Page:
This series is presented by Gary Mandel.  The venue is a guitar store by day, so the walls are filled with beautiful guitars, like at McCabe’s. They offer lessons there, too.  The sound is the best of anywhere we’ve ever played.  It’s perfect.  It felt like we were in someone’s living room.  Very natural.  The system itself is excellent, and the sound man, Max Mayo is a young, enthusiastic easy-going guy.  The lighting is really good, too.  Not many of the places we play even have what you’d call “lighting.”  I like theirs because from the stage you can only see the faces of the people in the first three rows, then it’s black.  You could be playing a huge concert hall, so it’s good practice.  I guess you’re getting the idea:  This gig was a pure pleasure.  The ticket price was $15 and it was a totally full house… maybe I should say “packed.”  That would be about 60 people.
Shaun Cromwell (www.shauncromwell.com) opened the show and was his usual brilliant, charming self.  I love seeing new people discover Shaun.  They understand how special his playing is right away.  I love “The Rise and Fall of it All.”  I’ve probably heard him do that song 20 times, and I find something new in it each time.  You can see a video of him doing it at the 2009 Tucson Folk Festival on his website – it’s the second one down under “videos” (the video is also linked to the song title above).  Shaun Cromwell is the real deal.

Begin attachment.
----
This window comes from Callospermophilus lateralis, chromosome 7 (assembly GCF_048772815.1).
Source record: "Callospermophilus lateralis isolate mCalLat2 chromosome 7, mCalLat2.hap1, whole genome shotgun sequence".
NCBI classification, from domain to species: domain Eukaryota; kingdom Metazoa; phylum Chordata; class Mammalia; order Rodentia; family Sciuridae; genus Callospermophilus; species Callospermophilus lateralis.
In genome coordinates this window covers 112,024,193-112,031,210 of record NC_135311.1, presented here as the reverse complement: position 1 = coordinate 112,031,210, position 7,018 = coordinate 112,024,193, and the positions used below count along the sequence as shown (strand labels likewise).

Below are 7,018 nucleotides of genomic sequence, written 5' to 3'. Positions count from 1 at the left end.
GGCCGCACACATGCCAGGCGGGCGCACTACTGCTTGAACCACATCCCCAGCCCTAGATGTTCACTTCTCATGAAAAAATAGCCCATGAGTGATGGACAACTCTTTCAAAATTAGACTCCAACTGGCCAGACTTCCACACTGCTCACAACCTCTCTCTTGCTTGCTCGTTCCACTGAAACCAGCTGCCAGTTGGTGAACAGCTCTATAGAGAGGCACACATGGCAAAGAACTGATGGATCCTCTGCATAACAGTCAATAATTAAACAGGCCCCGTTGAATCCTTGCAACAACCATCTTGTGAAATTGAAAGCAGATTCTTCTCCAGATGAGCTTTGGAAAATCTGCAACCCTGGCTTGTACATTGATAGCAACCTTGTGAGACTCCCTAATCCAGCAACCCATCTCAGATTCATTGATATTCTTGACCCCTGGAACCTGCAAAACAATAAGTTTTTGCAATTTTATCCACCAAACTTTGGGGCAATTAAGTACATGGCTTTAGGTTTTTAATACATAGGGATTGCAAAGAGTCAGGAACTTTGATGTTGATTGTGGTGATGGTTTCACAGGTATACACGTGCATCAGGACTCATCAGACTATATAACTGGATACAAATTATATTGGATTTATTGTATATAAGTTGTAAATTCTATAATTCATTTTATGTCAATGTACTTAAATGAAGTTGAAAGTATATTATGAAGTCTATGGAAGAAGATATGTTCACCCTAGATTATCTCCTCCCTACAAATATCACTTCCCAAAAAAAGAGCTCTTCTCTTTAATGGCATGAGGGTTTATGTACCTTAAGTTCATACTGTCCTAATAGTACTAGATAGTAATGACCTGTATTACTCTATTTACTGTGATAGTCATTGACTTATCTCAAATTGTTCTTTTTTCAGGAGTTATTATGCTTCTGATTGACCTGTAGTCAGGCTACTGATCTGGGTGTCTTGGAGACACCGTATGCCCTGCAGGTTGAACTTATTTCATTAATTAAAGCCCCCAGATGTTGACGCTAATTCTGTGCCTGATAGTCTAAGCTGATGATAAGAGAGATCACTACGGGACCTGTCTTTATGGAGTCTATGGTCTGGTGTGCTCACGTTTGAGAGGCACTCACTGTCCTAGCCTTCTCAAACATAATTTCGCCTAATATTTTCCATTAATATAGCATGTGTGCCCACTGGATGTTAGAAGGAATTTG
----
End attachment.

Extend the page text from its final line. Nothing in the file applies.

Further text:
After a short break, we got up.  It was me, Gene and Lorie, Doug Knoll on drums, John O’Kennedy on mandolin and dobro, and John Cartwright on bass.  We did songs from “ A Place in the Sun,” and songs from the new CDs we’re working on.  Gary Mandel requested “Waffle Boy,” which I don’t always do anymore, and there was a man in the second row, crying.  I love that!  Actually, “Table Nine,” “All Coming Back to Me Now” (my carpool song), “Laraine,” “Diane” and “I Just See you,” all seemed to elicit tears from various audience members.  I needed to break them up with lighter songs like “I Can Be Bad,” and “My Kisses.” Speaking of happy songs, we did a very new one called “Nothing Better than You,” which was pretty ragged but fun.  I haven’t enjoyed doing a show on that level in a long time.  Thank you, Gary Mandel for understanding how to set up a great situation for performers.  Oh, and it helps to have a crowd that likes your work, comes to listen and is warm and appreciative.  Thank you to them.